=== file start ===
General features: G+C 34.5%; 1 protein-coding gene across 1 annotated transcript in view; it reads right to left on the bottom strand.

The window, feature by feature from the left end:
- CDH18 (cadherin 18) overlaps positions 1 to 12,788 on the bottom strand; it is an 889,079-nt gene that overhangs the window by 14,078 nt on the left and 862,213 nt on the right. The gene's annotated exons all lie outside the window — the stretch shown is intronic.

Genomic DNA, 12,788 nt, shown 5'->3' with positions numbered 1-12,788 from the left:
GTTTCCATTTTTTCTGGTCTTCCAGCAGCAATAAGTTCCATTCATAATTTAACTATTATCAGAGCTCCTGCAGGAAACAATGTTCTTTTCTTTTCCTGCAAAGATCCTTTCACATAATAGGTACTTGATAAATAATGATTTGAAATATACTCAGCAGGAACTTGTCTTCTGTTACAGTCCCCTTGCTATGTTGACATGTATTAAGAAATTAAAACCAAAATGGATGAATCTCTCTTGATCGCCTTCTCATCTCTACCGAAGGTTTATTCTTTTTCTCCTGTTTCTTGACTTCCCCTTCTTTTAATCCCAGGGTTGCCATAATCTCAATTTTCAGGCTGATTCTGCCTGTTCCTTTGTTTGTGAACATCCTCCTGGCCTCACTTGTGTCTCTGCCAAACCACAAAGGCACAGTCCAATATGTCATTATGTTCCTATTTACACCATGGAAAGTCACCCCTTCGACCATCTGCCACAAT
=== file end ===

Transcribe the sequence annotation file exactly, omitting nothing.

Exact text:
General features: G+C 34.5%; 1 protein-coding gene across 1 annotated transcript in view; it reads right to left on the bottom strand.

The window, feature by feature from the left end:
- CDH18 (cadherin 18) overlaps positions 1 to 12,788 on the bottom strand; it is an 889,079-nt gene that overhangs the window by 14,078 nt on the left and 862,213 nt on the right. The gene's annotated exons all lie outside the window — the stretch shown is intronic.

Genomic DNA, 12,788 nt, shown 5'->3' with positions numbered 1-12,788 from the left:
GTTTCCATTTTTTCTGGTCTTCCAGCAGCAATAAGTTCCATTCATAATTTAACTATTATCAGAGCTCCTGCAGGAAACAATGTTCTTTTCTTTTCCTGCAAAGATCCTTTCACATAATAGGTACTTGATAAATAATGATTTGAAATATACTCAGCAGGAACTTGTCTTCTGTTACAGTCCCCTTGCTATGTTGACATGTATTAAGAAATTAAAACCAAAATGGATGAATCTCTCTTGATCGCCTTCTCATCTCTACCGAAGGTTTATTCTTTTTCTCCTGTTTCTTGACTTCCCCTTCTTTTAATCCCAGGGTTGCCATAATCTCAATTTTCAGGCTGATTCTGCCTGTTCCTTTGTTTGTGAACATCCTCCTGGCCTCACTTGTGTCTCTGCCAAACCACAAAGGCACAGTCCAATATGTCATTATGTTCCTATTTACACCATGGAAAGTCACCCCTTCGACCATCTGCCACAAT